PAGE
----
And look at the actual numbers — Eschenbach confesses a rise of 2.7 degrees, roughly 9/13 of the rise he intends to deny. Heck, that nearly-three degree rise is enough to cause concern, or should be.

2. The committee notes warmer temperatures would put more precipitation as rain, and not snow. Eschenbach offers no comment on this. Ski seasons in New England have suffered recently because it’s been too warm to keep natural snow, and too warm to make artificial snow (68 degrees F on January 6, 2007). (This is a national concern, by the way.) If the committee errs in this claim, Eschenbach offers no data.

And especially, he offers no data to back his “big lie” claim, that the committee knows differently from what it says.

3. The committee notes that warmer temperatures produce later autumns — a huge impact on tourist revenue in New England, where an enormous travel industry has built up around watching the changing colors of the trees. Such a change would be consistent with other long-term observations, such as those by the Department of Agriculture and Arbor Day Foundation, that the plant zones across America show warming (and some cooling).

Eschenbach doesn’t contest this in any way. Should we presume this is Eschenbach’s agreement that this claim is not a “big lie” claim?

3. The committee refers to warming oceans, and the potential effects on certain parts of the fishing industry, especially cod and lobster. This is caused by ocean warming, not atmospheric warming — so Eschenbach is again silent on this claim. The committee’s claim tends to undercut Eschenbach’s claim of a “big lie” here, and Eschenbach offers no support for his own argument.

4. The committee refers to greater storm damage due partly to rising sea levels. Eschenbach offers no rebuttal of any sort.

Eschenbach fails to make a prima facie case for his big lie claim, and his rebuttal is restricted solely to one measure of temperature that Eschenbach fuzzes up with an unclear chart.

May I ask, since you style yourself a skeptic, what evidence you found in the post that makes a case at all?

Will it ever see light of day at WUWT?

Update: Yes, it sees the light of day at WUWT.  Maybe all my kvetching had an effect.

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Basic climate skeptic’s pseudoscience

March 7, 2009

Anthony Watts want to make a case that rising ocean levels aren’t connected to human activities, there’s nothing we can do about it, there’s nothing we should do about it, or something.  Looking for a touchstone in history, Watts said:

In 2002, the BBC reported that a submerged city was found off the coast of India, 36 meters below sea level.  This was long before the Hummer or coal fired power plant was invented.  It is quite likely that low lying coastal areas will continue to get submerged, just as they have been for the last 20,000 years.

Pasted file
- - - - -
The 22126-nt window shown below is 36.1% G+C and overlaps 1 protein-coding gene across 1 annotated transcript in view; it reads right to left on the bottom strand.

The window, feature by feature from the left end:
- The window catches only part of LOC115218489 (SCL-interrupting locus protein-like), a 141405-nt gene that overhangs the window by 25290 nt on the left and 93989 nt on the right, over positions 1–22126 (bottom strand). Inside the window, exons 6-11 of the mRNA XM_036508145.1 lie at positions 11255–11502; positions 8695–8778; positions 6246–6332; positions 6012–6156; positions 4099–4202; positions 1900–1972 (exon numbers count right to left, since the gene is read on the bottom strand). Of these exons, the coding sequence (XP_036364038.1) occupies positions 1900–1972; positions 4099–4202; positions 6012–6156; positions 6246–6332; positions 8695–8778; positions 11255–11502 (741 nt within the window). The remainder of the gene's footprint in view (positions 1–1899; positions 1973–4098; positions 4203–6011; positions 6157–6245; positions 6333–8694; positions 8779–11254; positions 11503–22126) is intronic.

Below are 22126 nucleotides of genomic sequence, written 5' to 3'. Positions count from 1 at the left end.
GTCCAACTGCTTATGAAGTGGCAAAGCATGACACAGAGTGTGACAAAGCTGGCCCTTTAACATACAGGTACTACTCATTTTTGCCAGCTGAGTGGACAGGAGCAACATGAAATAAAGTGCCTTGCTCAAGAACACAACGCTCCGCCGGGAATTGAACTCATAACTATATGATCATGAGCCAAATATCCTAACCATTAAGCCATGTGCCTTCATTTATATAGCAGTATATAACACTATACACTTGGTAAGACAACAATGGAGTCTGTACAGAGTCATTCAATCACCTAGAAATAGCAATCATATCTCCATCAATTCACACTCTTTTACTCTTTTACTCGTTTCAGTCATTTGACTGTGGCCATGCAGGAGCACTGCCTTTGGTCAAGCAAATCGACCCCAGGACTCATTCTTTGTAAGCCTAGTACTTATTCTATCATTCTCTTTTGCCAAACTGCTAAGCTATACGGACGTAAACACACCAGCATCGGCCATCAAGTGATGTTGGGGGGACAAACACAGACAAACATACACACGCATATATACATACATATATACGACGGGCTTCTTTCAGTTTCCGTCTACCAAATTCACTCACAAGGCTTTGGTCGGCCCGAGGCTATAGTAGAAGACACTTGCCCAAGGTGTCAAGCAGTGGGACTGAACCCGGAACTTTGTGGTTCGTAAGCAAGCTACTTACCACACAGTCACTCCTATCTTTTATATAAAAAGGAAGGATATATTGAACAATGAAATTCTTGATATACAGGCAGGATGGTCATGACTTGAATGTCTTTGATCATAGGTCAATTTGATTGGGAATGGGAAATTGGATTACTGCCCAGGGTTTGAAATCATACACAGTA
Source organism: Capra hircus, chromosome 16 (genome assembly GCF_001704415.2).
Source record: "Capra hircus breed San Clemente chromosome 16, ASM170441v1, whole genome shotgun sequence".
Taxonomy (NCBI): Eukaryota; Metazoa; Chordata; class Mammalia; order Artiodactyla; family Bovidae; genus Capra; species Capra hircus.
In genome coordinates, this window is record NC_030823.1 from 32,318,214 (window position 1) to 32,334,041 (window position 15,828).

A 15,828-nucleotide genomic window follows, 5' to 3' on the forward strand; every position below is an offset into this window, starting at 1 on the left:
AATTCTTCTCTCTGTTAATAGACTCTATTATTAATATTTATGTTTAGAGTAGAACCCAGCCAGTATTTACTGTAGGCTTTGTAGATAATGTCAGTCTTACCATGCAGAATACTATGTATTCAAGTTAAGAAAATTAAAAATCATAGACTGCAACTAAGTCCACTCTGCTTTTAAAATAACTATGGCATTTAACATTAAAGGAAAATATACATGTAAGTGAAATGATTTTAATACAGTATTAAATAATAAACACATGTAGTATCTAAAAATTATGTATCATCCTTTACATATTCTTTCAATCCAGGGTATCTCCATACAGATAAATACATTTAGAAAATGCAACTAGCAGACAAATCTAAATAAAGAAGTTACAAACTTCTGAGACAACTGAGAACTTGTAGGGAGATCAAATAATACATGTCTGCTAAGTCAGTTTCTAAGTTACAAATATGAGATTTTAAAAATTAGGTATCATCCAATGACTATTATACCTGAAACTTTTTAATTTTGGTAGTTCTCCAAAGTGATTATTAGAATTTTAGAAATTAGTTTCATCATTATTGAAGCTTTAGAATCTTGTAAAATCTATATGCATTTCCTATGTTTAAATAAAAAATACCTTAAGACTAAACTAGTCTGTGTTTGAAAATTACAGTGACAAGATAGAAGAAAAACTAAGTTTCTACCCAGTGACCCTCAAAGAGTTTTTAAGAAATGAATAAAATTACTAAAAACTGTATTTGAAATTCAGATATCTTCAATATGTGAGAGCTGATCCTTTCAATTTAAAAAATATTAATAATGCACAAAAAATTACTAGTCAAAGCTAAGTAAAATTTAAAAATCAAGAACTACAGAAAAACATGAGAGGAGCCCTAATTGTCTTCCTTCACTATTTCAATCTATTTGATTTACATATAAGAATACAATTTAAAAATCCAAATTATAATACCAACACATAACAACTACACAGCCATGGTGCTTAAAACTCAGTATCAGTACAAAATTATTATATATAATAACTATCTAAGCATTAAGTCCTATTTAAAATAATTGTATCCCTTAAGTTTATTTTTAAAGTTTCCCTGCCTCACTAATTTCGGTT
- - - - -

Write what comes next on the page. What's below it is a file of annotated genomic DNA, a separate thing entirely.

Submerged city?  Hmm.  Not in the textbooks published since 2002.  What’s up with that?

NASA Earth Observatory photo of the Gujarat Gulfs, including the Gulf of Cambay (Khambhat), where a lost city was thought to have been found in 2001; later research indicates no city underwater.

NASA Earth Observatory photo of the Gujarat Gulfs, including the Gulf of Cambay (Khambhat), where a "lost city" was thought to have been found in 2001; later research indicates no city underwater.

Oh, this is what’s up:  Watts links to a BBC news story, not a science journal — one of the warning signs of Bogus Science and Bogus History, both.   The news story talks about preliminary findings in 2002 that did not hold up to scrutiny.  Measurement error was part of the problem — the pattern of the scanning radar sweep was mistaken for structures found on the sea floor.  Natural formations were mistaken for artificial formations.  When the news announcement was made, archaeologists and other experts in dating such things had not be consulted (and it’s unclear when or whether they were ever brought in).  The follow-up didn’t support the story, notes Bad Archaeology.  Terrible archaeology to support pseudo climate science?  Why not?

This doesn’t deny Watts’ general claims in his post, but it is too indicative of the type of “find anything to support the favored claim of denial” mindset that goes on among denialists.  (There is evidence of a much lower waterline in the area during the last ice age; water levels have risen, according to physical evidence, but probably not inundating the what would be the oldest civilization on Earth.)

It will be interesting to watch what happens.  Will Watts note an oopsie and apologize, or will the entire group circle their Radio Super wagons around the issue and call it a mainstream science plot against them?  Will Watts correct his citation, or will they move on to cite the disappearance of Atlantis as evidence that warming can’t be stopped?

Anybody want to wager?

What sort of irony is there in a guy’s complaining about a scientific consensus held by thousands of scientists with hundreds of publications supporting their claims, and his using one news report almost totally without any scientific corroboration in rebuttal?